Jan. 10, 2001 shootings had impact on film
Michael Moore’s new documentary, “Bowling for Columbine,” will hit home with Nevada County residents.
Filmmaker and satirist Moore shared the heartache area residents experienced during the Jan. 10, 2001, shooting spree at the Nevada County Behavioral Health clinic and Lyon’s restaurant.
Moore was in a meeting about the documentary (coincidentally, about this country’s gun culture) in his New York City office when his sister, Anne Moore, called from Nevada County. She asked him to activate the cell phone he had given her for Christmas.
Anne Moore’s daughter’s school was locked down because “a man was running around shooting children,” the filmmaker recalled, and she needed to reach her husband, who was on his way to check on the girl.
“The whole incident in Nevada City had a profound impact on us,” said Roger Moore.
“So I’m calling the phone company, feeling that sense of terror and panic from 3,000 miles away on West 57th Street in New York,” Moore said Tuesday from New York. “When it was all over, we learned about the people killed and wounded, and that a woman became paralyzed after jumping out a window. A couple of days later, I read the obituary of Laura (Wilcox) and the story in The Union.”
The obituary weighed heavily on Moore.
“I had spoken at Laura’s college the year prior. I remember this girl coming up to me saying she was from Nevada City, and I’m thinking this is the girl I spoke to,” Moore said. “She was very active in the campus and working for peace and to help the poor … I have a daughter a year older. You think, ‘There but for the grace of God.'”
Moore was so shaken by the obituary that he posted it on his door so he and his staff could renew their commitment “to make a great film in her honor and the others who have gone before their time because of senseless violence.”
He was already committed to exposing U.S. firearms abuse; half of his scathing “Bowling for Columbine” documentary had been completed.
It’s been 21 months since Moore first read Wilcox’s obituary
“You read about the things she accomplished in a short life and her concerns for others and the environment – this is the kind of kid who would have gone on to make the world better, maybe she would have become president,” he said.
“It’s not only a personal loss to the Wilcoxes and their friends and families, we all lost, we all suffered, we all got brought down a notch because she left the world.”
Wilcox is one of three victims to whom the film is dedicated. The others are the son of Moore’s close friends, Herb Cleaves Jr., who was gunned down in Flint, Mich.; and John Alberts, Moore’s sound mixer who killed himself with a gun in January 2001.
“I’m sick and tired; seven or eight children under 18 a day are shot in the U.S.,” said Moore, who began “Bowling for Columbine” in August 1999.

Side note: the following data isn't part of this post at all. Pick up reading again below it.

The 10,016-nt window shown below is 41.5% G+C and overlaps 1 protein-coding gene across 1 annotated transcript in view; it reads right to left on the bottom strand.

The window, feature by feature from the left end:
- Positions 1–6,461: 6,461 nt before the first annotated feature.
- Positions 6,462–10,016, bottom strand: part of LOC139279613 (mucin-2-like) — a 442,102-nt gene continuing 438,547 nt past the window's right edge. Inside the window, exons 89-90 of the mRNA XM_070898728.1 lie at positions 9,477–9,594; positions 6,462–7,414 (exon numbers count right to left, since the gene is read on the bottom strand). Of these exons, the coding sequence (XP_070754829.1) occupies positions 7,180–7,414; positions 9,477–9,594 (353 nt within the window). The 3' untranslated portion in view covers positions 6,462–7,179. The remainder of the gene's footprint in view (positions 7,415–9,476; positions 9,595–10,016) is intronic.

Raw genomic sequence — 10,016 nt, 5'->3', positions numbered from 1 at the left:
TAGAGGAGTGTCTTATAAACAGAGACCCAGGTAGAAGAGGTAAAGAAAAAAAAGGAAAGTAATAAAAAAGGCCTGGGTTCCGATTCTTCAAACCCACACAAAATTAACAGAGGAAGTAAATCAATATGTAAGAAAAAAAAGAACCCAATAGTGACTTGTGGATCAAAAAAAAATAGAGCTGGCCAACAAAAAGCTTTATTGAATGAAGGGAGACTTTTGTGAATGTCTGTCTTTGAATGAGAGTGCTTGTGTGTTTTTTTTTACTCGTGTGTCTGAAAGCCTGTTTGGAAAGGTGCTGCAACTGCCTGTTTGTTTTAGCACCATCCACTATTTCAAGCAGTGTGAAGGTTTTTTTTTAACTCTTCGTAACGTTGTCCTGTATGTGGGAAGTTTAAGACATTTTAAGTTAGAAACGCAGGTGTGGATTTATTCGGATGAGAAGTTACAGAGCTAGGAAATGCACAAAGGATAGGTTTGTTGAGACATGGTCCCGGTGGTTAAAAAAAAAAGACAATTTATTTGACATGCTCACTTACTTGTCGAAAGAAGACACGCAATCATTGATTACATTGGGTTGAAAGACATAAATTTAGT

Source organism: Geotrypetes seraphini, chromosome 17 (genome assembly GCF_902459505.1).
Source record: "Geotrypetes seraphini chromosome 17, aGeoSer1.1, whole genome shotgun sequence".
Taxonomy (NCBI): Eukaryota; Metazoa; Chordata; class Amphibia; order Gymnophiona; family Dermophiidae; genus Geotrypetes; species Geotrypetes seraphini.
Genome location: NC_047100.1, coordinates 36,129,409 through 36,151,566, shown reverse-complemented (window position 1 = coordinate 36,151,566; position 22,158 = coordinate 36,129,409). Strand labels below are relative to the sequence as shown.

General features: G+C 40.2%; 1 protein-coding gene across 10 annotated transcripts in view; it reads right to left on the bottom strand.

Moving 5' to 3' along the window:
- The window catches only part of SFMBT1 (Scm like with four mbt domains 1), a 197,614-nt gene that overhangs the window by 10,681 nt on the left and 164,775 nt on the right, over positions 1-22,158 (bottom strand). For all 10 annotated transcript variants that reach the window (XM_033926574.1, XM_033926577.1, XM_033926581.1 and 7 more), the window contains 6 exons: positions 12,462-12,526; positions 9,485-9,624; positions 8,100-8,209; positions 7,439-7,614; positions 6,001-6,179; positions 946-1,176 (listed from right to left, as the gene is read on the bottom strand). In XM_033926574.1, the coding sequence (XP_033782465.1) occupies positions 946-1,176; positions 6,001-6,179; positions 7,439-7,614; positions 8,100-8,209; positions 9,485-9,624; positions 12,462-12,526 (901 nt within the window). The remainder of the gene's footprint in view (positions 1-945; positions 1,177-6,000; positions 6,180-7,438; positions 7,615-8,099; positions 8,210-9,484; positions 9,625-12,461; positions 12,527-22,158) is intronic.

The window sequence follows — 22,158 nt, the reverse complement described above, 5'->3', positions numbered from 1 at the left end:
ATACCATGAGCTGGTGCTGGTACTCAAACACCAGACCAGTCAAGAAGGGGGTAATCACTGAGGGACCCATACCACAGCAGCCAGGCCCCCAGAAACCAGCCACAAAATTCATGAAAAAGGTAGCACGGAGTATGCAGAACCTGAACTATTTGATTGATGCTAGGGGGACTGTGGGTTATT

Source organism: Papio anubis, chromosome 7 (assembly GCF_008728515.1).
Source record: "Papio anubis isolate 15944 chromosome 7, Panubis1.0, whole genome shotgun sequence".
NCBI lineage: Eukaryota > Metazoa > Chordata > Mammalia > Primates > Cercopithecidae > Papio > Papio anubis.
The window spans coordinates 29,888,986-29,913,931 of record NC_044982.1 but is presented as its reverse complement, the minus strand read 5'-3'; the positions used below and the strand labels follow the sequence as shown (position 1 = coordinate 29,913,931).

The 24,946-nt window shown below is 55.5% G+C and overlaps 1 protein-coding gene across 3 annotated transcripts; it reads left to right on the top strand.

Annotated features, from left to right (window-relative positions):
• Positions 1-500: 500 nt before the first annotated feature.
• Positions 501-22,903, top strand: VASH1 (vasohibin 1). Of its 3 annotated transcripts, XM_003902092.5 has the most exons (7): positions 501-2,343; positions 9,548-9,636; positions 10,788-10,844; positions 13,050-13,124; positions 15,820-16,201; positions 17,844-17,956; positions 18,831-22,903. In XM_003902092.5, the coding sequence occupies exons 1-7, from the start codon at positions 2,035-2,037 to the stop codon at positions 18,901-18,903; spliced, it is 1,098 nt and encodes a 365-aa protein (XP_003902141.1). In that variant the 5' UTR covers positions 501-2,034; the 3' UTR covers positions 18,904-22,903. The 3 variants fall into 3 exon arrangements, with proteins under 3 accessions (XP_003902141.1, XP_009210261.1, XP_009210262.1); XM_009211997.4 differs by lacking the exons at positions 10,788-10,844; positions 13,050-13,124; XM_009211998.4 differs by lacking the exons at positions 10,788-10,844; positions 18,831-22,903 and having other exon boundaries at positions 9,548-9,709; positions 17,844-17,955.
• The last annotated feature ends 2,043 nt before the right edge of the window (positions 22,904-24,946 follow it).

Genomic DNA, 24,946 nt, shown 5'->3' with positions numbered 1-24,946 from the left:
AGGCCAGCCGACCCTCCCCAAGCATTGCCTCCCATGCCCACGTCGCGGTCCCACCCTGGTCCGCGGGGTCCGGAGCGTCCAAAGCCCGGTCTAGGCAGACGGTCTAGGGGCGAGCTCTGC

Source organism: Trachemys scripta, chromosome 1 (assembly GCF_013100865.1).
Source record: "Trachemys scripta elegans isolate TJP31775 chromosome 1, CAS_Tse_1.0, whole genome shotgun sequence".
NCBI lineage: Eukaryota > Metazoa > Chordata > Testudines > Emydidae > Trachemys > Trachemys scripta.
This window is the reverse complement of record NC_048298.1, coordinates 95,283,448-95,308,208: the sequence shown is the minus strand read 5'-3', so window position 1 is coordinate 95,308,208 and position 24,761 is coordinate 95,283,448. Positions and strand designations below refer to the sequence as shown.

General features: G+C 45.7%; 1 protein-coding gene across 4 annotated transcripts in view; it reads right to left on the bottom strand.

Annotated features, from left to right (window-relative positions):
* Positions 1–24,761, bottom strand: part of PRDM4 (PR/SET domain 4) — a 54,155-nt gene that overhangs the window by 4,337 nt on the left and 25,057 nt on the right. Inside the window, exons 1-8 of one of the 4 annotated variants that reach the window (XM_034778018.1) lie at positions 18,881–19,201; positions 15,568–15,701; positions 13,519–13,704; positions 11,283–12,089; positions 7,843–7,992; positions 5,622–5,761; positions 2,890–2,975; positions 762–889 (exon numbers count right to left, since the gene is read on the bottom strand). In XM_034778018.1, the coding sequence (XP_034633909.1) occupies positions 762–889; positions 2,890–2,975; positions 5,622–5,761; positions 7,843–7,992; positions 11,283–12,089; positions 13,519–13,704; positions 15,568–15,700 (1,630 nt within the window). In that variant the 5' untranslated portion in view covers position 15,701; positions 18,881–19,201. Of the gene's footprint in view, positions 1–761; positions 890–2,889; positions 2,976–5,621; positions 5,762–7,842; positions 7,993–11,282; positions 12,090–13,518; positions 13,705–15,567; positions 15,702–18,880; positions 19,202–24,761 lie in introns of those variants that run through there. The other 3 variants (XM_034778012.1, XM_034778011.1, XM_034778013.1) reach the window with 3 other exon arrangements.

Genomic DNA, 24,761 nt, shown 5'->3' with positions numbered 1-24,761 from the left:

“Bowling for Columbine” includes footage from the shooting spree at the Colorado high school, a conversation with National Rifle Association president and actor Charlton Heston and a summer 2001 interview with a customer at the annual gun show at the Nevada County Fairgrounds. Moore asked the man who he was afraid of and why he had to buy guns.
Moore hopes the film, which opens Friday in New York and Los Angeles, will awaken viewers to the problem.
“I hope they leave the theater thinking of issues I’m raising, hope people will act as citizens, to start participating in the government they own. Once someone sees the film, they’re do the right thing, which is to work to end gun violence and the culture of violence we live in this country.”
“Bowling for Columbine” was the first documentary since 1956 accepted to compete at the Cannes Film Festival; the film won a special 55th anniversary prize at the 2002 festival.
“Oh my God, it was incredible at Cannes,” Moore said. “I wasn’t expecting it. I didn’t submit it; I sent a friend a tape for a midnight screening near the festival. I got a phone call (from the festival) saying we’d like to break the rules.”
— Moore will attend a screening Saturday in Nevada City. He will conduct a question-and-answer session immediately afterwards. All proceeds will go to the Laura Wilcox Scholarship Fund and the Peace Center of Nevada County. United Artists is picking up the expenses for his visit. Nevada Theatre Film Series and community radio station KVMR are benefit underwriters.
KNOW & GO
WHAT: “Bowling for Columbine” benefit screening
WHEN: 1 p.m. Saturday; doors open at 12:30 p.m.
WHERE: Nevada Theatre, 401 Broad St., Nevada City
ADMISSION: $25. Tickets at BriarPatch, The Book Seller and Nevada City Postal Co.
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